Yours is a generation of hands-on engagement, of service, and giving. In every college and school, on every campus, the habits of generous and open-hearted citizenship have been evident to those prepared to look, and admirable for its lack of concern with being visible. Your extraordinary curiosity about the bigger world and about how to have an impact on it is heartening to all of us who realize we are handing over a planet desperately in need of fresh thinking.
'No University Can Survive, and No Society Can Flourish, Unless It Aligns Itself With the Needs of the People'
May 18, 2016
We can and should be more engaged than we are with the problems of the world, in the way that only one of the greatest universities in the world can. There is an urgency about the problems we are facing, as a nation and as a world, and there are not many who bring what we do to addressing them. Of course, the heart of our enterprise is and must remain fundamental research and advancement of knowledge. But no university can survive, and no society can flourish, unless it aligns itself with the needs of the people. We are justifiably proud of the hundreds of engagements we have with the real world outside these walls. But we can and should do much more, and I hope in the years ahead you will take added pride in the things we have and will accomplish in this domain.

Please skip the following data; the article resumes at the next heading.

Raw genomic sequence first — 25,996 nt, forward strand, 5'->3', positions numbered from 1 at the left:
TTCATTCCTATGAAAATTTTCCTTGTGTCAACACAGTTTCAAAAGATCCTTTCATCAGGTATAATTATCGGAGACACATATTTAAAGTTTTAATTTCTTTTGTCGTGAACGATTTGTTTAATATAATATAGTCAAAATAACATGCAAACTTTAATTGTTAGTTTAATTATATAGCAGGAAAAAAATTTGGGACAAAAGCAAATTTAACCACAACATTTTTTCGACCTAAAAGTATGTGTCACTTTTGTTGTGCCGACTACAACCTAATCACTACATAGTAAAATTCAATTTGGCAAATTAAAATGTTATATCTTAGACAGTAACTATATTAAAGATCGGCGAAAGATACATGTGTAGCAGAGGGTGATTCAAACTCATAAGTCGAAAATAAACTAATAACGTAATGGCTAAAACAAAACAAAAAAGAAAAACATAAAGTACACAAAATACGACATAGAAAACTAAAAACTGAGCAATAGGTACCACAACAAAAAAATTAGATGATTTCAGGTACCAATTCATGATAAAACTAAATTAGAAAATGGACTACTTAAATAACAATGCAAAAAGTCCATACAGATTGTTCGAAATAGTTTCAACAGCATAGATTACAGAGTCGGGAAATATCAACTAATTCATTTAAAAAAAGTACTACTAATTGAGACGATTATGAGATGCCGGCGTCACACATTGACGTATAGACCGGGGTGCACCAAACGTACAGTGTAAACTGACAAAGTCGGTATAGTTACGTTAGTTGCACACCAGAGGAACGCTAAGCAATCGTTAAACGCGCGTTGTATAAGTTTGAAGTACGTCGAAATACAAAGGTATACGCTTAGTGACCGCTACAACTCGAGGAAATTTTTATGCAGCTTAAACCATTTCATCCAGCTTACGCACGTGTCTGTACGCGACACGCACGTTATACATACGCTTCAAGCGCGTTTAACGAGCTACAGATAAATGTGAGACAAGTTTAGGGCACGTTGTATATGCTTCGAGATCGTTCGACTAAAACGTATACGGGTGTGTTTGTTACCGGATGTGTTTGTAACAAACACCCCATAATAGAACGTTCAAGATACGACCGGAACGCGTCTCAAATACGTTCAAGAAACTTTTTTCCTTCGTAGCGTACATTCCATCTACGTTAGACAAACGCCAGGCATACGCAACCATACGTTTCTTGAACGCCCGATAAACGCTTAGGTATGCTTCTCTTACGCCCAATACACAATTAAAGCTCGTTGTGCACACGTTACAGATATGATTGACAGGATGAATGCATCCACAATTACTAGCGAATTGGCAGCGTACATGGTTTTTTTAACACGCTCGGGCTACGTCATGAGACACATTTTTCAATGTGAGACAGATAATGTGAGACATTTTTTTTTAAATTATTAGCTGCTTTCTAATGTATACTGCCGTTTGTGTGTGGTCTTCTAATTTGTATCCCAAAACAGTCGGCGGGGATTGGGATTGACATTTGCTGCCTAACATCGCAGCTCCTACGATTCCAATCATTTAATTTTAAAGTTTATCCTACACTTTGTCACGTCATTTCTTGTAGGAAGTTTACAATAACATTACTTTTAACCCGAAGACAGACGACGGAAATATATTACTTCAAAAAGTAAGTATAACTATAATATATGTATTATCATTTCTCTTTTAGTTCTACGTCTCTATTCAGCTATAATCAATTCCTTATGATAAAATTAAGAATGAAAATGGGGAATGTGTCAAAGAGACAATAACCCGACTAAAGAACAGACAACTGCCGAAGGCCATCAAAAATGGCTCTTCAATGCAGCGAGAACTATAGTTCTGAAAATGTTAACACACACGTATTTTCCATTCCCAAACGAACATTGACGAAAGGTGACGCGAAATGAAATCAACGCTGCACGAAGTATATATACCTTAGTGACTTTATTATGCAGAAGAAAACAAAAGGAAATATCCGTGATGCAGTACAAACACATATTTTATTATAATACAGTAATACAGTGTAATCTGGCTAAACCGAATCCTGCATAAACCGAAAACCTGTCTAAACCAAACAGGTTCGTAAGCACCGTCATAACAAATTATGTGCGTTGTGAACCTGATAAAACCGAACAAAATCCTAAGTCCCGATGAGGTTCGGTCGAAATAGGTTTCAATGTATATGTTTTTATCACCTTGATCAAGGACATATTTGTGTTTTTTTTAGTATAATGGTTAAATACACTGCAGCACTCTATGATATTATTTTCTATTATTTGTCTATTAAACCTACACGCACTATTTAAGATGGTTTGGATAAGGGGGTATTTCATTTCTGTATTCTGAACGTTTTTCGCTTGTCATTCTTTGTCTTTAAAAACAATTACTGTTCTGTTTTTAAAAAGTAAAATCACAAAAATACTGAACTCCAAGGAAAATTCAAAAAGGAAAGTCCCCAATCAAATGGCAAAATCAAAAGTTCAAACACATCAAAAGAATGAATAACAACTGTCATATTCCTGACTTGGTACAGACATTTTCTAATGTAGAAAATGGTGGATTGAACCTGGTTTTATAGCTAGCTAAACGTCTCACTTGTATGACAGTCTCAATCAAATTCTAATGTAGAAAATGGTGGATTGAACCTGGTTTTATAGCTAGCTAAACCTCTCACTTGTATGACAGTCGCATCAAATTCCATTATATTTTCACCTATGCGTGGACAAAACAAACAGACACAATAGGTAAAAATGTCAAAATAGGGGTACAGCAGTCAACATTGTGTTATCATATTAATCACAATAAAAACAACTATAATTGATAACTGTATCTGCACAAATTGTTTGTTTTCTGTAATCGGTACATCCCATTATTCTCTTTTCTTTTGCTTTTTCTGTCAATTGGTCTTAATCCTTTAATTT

'We Must Reassert Our Commitment to Open Inquiry, to Reason, and to the Sanctity of Knowledge and Understanding'
May 22, 2019
This is, above all, a moment when we must reassert our commitment to open inquiry, to reason, and to the sanctity of knowledge and understanding. As was the case a century ago, these pursuits are increasingly out-of-step with the currents of the broader world, making it all the more essential that we express our devotion to that endeavor. We must not apologize for this, but relish and champion it and find our own new contributions to this end.
Yet, at the same time, our world demands that we, as a university, be more permeable to—more blended with—life beyond the academy. The most striking physical manifestation of Columbia’s modern engagement with the larger world will be our new Manhattanville campus, which is intentionally designed to be open and welcoming to the world. Indeed, all of us feel the moral imperative to be working on solutions to global problems that frequently appear to be beyond the grasp of sovereign governments and our mostly diminished international organizations.